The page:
Caroline Cooks

A modest documentation of my culinary exploits.

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Location: Alexandria, Virginia, United States

Sunday, March 12, 2006

Truffle Potatoes


My cousins were recently comparing our respective spending habits. The three of us are incredibly frugal-- a trait undoubtedly picked up from our beloved grandparents-- but we each have things we consider worthy of dropping money on. For my younger cousin, it's objects, such as fine china, decent clothes, and high thread count sheets. For my older cousin, it's experiences; she's more likely to pay for a cover at a club, coffee at a cafe, or tickets to a concert. My splurges-- and this should come as a surprise to no one-- are of the culinary kind.

A recent example is the white truffle oil I recently purchased. As a professed oil junkie, I'm drawn to the rich, golden, viscous liquid the way others are drawn to good wine. And I had never tried truffles in any form. So the tiny $10 bottle seemed like a good place to start exploring the exalted fungi.

Once the bottle had been opened, my senses were assaulted with an overpowering and interesting aroma. Heavy and cloying, the scent was garlic-like with an earthy base. As I stood in the kitchen, struggling to analyze the overwhelming scent coming from the delicate little bottle, I felt like I was trying a new fragrance at a perfume counter. Tasting it didn't help-- the flavor was just too strong to comprehend. Indeed, the flavor of the oil was as elusive as the fungi it came from.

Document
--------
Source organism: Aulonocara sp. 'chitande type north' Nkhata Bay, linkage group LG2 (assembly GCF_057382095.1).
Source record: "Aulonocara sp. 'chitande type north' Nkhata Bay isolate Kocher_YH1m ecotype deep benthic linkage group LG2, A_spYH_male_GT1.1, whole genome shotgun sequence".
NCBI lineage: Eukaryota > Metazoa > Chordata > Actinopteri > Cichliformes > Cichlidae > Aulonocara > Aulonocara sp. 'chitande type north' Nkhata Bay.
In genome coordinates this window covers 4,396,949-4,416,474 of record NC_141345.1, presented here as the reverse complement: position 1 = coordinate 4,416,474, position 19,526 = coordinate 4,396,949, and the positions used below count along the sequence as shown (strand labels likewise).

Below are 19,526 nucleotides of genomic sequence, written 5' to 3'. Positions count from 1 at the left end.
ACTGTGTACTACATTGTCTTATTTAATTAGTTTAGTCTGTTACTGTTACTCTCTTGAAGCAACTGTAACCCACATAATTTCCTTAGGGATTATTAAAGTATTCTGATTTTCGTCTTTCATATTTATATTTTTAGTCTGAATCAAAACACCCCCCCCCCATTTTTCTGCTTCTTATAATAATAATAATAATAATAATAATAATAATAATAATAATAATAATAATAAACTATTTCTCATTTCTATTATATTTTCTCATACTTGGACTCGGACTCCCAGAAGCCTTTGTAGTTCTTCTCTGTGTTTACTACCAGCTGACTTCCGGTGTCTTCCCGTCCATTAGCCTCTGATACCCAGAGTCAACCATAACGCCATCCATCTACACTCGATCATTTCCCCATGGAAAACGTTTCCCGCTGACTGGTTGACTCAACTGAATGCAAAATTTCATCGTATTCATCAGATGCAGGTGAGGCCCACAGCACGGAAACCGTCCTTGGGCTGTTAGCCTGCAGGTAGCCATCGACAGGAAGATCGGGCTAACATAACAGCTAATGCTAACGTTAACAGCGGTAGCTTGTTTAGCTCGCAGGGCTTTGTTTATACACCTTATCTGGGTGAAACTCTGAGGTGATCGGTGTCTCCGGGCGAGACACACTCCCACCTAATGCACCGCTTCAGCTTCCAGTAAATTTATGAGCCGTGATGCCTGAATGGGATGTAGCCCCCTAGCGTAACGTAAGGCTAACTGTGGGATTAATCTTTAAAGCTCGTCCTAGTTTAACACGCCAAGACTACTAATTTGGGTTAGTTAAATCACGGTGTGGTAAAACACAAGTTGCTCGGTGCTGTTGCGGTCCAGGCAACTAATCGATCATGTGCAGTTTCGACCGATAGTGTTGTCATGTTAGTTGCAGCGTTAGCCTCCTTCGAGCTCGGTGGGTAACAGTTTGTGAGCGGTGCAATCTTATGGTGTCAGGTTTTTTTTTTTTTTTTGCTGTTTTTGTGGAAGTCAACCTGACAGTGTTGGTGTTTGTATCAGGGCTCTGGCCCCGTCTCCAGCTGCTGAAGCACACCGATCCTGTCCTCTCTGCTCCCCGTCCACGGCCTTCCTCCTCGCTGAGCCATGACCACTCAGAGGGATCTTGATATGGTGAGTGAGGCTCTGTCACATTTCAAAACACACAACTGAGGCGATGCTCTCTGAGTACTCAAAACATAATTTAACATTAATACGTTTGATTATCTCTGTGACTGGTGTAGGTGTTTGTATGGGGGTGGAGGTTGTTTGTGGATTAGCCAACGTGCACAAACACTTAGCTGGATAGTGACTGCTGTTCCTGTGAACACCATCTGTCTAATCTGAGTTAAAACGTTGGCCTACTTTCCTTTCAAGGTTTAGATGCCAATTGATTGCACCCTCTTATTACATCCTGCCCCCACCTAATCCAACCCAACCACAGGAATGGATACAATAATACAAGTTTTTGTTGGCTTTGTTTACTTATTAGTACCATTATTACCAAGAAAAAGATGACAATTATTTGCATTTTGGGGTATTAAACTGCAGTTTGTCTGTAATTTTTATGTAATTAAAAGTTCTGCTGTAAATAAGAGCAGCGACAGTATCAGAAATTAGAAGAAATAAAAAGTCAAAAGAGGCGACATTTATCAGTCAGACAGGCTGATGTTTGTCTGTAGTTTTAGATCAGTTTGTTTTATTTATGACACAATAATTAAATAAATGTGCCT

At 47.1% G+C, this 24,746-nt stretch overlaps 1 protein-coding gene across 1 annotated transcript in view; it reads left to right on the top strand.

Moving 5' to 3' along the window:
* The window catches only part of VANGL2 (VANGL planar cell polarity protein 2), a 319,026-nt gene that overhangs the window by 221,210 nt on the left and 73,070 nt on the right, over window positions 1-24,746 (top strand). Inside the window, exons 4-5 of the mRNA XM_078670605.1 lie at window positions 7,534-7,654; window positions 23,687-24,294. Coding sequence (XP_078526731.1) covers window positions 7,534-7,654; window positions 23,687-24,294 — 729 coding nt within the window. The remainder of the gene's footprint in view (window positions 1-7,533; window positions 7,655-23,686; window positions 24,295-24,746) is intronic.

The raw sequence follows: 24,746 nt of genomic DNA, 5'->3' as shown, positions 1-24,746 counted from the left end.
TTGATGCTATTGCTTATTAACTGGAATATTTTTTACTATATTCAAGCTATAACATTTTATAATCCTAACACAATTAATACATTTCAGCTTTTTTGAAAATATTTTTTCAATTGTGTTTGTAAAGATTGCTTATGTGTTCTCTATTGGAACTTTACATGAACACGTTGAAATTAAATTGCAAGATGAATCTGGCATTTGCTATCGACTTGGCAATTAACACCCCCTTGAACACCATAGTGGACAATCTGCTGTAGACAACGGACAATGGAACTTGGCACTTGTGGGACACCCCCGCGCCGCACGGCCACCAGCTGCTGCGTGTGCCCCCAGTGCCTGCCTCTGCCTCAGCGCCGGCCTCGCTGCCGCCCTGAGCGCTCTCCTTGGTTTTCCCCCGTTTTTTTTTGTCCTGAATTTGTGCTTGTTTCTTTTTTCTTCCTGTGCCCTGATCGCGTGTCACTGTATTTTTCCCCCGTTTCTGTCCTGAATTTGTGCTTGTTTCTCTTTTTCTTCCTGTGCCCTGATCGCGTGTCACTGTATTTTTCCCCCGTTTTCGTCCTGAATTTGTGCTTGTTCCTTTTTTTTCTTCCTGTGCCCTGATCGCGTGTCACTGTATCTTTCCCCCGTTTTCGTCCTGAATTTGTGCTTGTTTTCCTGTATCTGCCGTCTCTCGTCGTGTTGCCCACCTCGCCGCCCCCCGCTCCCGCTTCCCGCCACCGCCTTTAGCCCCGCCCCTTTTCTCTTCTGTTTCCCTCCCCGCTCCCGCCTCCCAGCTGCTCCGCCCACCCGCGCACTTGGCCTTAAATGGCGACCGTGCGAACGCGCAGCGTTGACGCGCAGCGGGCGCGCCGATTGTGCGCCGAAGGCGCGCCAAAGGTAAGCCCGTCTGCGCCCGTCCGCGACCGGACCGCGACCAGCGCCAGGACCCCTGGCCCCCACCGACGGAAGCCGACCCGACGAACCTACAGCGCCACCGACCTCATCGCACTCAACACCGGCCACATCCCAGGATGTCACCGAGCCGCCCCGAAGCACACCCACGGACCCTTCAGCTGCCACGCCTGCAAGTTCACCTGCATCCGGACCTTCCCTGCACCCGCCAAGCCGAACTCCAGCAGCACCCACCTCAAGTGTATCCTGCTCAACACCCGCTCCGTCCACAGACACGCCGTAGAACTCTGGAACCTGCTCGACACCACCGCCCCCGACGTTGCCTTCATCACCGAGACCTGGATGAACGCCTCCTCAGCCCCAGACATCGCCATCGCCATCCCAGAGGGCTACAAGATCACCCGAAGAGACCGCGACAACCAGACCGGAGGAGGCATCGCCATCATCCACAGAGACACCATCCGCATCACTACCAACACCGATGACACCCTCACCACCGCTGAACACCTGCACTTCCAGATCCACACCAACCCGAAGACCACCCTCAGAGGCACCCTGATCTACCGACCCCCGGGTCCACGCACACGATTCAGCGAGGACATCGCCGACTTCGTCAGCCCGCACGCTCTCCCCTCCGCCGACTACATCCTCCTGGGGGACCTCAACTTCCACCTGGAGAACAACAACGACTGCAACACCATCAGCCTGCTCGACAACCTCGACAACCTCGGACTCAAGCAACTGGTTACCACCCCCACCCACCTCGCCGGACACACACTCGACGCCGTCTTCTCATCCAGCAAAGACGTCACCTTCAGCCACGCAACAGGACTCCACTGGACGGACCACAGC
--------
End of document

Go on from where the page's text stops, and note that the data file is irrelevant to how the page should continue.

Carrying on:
Clearly, this oil needed to be cooked with. I had heard it was nice with scrambled eggs, so I whipped up a batch with the tiniest drop of truffle oil I could produce. The flavor was still so potent that I became nauseated and developed a headache from it.

My next experiment was to add the oil to mashed potatoes. I rarely cook with spuds-- I'm a hummus-and-tabbouleh, not a meat-and-potato, kind of girl-- but I can make a mean mashed potato when the occasion calls for it. I'd heard that a drop of white truffle oil will elevate ordinary mashed potatoes to divine status, and I could see the creamy, starchy potato acting as a counterbalance to the intensely flavored oil.

Unlike the truffle eggs, this dish was a success. The mashed potatoes were tasty, as far as mashed potatoes go. The truffle oil gave them a garlicky, and slightly mushroomy, flavor, and I didn't feel overwhelmed and sick this time. I will be adding the truffle oil to more dishes from time to time, as I try to get a firmer grasp on this special, yet tricky, ingredient.



1 1/2 lbs potatoes, quartered length-wise*
1/2 teaspoon salt
4 tbsp heavy cream
2 tbsp butter
1 tbsp milk or cream
salt and freshly ground pepper
a drop or two of white truffle oil

* I prefer to leave the peels on for the extra nutrition (besides, who wants to sit around peeling potatoes?). But you can peel them if you want. Use red or gold potatoes for the best results.

Add the salt to a large pot of water and bring to a boil. Add the potatoes and continue boiling for 15-20 minutes, or until done.

Drain the water from the pot and begin mashing the potatoes, adding as much butter and milk as needed for a smooth, creamy consistency. Stir in the truffle oil and add salt and pepper to taste.

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